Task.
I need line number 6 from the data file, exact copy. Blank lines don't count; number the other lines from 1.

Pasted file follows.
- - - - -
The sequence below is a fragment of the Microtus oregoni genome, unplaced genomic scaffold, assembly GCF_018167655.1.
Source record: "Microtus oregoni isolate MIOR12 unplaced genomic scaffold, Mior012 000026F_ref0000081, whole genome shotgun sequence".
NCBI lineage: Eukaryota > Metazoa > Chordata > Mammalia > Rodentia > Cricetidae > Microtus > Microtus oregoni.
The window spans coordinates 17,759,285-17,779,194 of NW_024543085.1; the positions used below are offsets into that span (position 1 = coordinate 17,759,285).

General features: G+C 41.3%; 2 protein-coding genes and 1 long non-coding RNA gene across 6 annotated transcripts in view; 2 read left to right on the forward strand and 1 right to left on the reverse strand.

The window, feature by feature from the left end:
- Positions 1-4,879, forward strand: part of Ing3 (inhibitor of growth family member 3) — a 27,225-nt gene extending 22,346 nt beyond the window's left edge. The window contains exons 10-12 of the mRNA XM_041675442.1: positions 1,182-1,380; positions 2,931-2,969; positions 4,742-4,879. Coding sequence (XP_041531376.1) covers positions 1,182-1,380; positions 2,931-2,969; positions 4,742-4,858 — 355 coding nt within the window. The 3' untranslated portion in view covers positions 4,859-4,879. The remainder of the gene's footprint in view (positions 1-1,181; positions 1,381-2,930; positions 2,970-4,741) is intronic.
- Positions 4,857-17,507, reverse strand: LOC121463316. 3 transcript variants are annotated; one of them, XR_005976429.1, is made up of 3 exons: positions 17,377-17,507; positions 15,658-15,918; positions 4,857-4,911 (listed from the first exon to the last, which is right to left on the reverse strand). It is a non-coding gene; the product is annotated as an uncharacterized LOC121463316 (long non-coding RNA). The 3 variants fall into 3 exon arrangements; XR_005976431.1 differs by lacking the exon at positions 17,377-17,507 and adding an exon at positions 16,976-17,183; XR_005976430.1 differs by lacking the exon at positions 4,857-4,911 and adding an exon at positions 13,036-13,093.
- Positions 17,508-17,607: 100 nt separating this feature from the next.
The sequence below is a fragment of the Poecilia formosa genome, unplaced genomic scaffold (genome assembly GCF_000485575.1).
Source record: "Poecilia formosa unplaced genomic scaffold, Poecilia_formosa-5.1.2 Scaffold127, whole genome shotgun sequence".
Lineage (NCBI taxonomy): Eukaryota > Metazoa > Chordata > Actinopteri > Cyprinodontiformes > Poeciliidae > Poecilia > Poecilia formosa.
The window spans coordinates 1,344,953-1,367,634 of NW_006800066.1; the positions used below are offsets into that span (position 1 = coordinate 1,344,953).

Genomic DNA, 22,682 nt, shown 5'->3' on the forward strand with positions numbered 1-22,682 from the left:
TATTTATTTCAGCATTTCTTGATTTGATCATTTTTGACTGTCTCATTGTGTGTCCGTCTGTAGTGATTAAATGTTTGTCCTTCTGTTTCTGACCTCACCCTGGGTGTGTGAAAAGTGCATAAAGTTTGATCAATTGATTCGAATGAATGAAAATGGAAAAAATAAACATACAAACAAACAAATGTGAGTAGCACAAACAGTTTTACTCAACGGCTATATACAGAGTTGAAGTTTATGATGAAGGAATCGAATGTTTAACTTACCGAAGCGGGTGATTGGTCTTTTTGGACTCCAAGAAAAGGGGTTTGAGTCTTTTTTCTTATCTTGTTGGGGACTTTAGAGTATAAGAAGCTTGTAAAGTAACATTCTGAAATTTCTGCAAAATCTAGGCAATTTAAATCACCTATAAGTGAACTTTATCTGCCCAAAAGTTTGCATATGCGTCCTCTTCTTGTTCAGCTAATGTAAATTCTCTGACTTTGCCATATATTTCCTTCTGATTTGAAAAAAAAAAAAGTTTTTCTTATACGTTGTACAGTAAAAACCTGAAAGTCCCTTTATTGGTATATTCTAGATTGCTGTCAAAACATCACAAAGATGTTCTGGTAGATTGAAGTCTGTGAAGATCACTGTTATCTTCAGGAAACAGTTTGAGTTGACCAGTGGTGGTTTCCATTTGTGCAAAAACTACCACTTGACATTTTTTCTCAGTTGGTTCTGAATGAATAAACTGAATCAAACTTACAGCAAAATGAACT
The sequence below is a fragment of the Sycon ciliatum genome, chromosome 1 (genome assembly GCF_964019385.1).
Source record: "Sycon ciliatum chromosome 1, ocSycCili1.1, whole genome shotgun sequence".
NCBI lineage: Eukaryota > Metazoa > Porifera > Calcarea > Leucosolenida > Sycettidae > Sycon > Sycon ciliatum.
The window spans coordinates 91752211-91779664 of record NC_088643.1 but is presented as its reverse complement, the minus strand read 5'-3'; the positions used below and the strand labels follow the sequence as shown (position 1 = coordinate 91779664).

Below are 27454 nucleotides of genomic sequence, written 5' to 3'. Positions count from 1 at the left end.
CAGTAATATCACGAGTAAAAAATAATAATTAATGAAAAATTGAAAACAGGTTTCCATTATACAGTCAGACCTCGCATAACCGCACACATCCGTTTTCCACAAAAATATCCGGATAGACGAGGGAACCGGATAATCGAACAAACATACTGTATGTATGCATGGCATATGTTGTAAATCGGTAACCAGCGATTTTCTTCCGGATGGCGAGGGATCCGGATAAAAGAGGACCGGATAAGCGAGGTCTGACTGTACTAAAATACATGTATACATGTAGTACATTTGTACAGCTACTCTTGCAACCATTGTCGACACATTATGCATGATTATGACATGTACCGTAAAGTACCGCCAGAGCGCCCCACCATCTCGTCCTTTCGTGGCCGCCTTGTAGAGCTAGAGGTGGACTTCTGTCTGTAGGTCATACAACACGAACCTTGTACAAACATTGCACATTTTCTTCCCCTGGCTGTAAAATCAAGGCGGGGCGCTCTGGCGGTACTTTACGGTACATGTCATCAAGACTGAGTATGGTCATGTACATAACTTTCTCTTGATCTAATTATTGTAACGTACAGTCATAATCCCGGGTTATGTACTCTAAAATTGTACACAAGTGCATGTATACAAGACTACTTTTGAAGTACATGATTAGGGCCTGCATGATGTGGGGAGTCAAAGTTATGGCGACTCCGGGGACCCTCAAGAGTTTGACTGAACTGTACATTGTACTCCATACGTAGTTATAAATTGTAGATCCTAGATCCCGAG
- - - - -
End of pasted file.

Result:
The window, feature by feature from the left end: